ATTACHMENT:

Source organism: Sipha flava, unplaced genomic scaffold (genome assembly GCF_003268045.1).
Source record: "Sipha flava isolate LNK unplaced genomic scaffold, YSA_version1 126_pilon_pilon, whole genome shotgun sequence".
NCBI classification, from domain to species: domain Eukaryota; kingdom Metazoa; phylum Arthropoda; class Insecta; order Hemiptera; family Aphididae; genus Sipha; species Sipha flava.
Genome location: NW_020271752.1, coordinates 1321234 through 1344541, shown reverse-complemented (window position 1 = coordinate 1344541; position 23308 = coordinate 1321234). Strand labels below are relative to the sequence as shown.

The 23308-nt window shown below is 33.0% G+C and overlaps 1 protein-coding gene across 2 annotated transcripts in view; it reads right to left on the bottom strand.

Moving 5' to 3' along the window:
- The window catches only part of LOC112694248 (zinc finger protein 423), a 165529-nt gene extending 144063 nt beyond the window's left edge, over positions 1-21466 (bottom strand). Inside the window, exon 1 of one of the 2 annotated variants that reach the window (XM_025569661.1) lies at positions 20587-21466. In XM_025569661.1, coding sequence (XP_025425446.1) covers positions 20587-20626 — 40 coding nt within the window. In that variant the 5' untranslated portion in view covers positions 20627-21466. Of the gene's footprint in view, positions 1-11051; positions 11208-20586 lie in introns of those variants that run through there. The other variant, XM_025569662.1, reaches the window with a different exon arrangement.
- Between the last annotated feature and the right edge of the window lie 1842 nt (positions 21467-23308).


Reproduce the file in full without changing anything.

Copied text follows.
Source organism: Sipha flava, unplaced genomic scaffold (genome assembly GCF_003268045.1).
Source record: "Sipha flava isolate LNK unplaced genomic scaffold, YSA_version1 126_pilon_pilon, whole genome shotgun sequence".
NCBI classification, from domain to species: domain Eukaryota; kingdom Metazoa; phylum Arthropoda; class Insecta; order Hemiptera; family Aphididae; genus Sipha; species Sipha flava.
Genome location: NW_020271752.1, coordinates 1321234 through 1344541, shown reverse-complemented (window position 1 = coordinate 1344541; position 23308 = coordinate 1321234). Strand labels below are relative to the sequence as shown.

The 23308-nt window shown below is 33.0% G+C and overlaps 1 protein-coding gene across 2 annotated transcripts in view; it reads right to left on the bottom strand.

Moving 5' to 3' along the window:
- The window catches only part of LOC112694248 (zinc finger protein 423), a 165529-nt gene extending 144063 nt beyond the window's left edge, over positions 1-21466 (bottom strand). Inside the window, exon 1 of one of the 2 annotated variants that reach the window (XM_025569661.1) lies at positions 20587-21466. In XM_025569661.1, coding sequence (XP_025425446.1) covers positions 20587-20626 — 40 coding nt within the window. In that variant the 5' untranslated portion in view covers positions 20627-21466. Of the gene's footprint in view, positions 1-11051; positions 11208-20586 lie in introns of those variants that run through there. The other variant, XM_025569662.1, reaches the window with a different exon arrangement.
- Between the last annotated feature and the right edge of the window lie 1842 nt (positions 21467-23308).